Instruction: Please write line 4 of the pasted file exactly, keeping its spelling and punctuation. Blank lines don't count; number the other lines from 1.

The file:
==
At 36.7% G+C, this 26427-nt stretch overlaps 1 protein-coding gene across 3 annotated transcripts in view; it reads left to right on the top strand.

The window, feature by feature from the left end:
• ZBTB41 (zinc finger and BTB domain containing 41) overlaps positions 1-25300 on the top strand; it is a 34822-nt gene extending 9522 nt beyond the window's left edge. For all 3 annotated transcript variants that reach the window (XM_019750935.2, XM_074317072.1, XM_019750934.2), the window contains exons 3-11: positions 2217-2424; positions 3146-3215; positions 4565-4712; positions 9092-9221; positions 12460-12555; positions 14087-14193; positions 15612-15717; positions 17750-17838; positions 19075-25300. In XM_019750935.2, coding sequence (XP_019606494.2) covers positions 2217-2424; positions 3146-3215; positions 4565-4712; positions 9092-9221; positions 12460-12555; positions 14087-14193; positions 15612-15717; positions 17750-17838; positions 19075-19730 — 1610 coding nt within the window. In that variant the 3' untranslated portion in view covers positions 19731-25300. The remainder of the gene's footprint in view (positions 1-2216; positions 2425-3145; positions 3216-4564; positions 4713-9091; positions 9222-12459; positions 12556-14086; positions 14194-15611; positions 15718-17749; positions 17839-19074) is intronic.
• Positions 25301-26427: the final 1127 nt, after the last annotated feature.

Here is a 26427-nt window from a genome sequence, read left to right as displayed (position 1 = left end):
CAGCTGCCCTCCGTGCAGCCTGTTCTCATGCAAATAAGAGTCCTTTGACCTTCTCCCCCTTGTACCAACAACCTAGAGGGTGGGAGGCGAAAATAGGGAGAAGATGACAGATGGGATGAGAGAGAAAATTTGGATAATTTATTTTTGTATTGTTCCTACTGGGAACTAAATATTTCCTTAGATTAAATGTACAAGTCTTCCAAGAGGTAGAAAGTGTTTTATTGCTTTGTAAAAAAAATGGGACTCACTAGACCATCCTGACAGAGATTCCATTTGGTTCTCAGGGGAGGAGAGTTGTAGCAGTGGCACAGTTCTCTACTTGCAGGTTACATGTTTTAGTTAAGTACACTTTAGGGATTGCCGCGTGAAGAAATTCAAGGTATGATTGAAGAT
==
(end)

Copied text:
• Positions 25301-26427: the final 1127 nt, after the last annotated feature.